I caution the reader that the AD of the video, being a sighted viewer's first attempt, may involve issues that have already been raised in the literature on audio description, such as the dependency of blind viewers on a sighted describer's choices (Thompson, "How the Arts"), the power dynamic that emerge from this perceived reliance, and the tensions between poetic and functional language (Fryer). My hope is that future media practices will further this description technique by offering multi-sensory and collaborative forms of descriptions that involve multiple viewpoints, in the way Louise Fryer suggests.

"Disability as a Method of Creative Practice", a research-creation video by Arseli Dokumaci (2018).

The video is also available at: http://hdl.handle.net/1811/86248

A New Disability Studies Concept: The Habitus of Ableism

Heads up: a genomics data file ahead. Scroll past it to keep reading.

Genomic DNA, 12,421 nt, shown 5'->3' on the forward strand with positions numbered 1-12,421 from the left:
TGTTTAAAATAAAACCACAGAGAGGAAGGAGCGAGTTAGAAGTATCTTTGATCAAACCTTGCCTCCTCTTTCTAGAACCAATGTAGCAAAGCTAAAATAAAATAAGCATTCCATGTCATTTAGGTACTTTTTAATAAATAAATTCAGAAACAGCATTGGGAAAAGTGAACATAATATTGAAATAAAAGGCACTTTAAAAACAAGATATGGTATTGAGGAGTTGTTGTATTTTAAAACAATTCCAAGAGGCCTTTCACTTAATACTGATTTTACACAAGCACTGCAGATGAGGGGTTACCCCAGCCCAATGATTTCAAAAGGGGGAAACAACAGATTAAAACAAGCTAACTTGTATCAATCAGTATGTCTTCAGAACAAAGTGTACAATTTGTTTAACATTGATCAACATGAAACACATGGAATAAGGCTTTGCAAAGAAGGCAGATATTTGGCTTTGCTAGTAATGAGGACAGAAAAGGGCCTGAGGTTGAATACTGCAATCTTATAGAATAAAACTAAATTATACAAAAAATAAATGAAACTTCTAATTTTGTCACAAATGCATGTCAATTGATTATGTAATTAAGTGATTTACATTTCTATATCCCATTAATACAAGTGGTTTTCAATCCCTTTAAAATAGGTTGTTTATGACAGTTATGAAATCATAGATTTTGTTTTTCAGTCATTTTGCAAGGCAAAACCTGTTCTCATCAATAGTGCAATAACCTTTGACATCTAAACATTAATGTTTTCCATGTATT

Disability activism and scholarship, has long argued that people are disabled not by their bodies, but by built and social environments that act as a materialized form of exclusion and discrimination. It is true that metro stations without lifts or buses without audio cues are inherently disabling. But what are we to make of the bodily behaviors of busy commuters in the Metro who block Jérôme's path, ignore or trip over his cane and leave almost no room for him. How are we to interpret the crowds surrounding Anna that might, at any moment, cause her to lose her balance? Are "attitudinal barriers" adequate to explain what is happening in these instances? If deliberate discriminatory attitudes were to blame, then the same commuters, as Jérôme attentively observes, would not be hostile obstacles in one situation and attentive and even helpful guides in another. Attitudes and prejudices know no rush hours. But the fact that fellow travellers can be facilitators to access in one situation, and become barriers to it in another, like the fact that they can be civilized when it is quiet but uncivilised as soon as there is a fight for space or a race against time, tell us that there is something more insidious, something beyond the reach of consciousness, something that is in fact deeply ingrained in the reflexes of the body, which I call the habitus of ableism.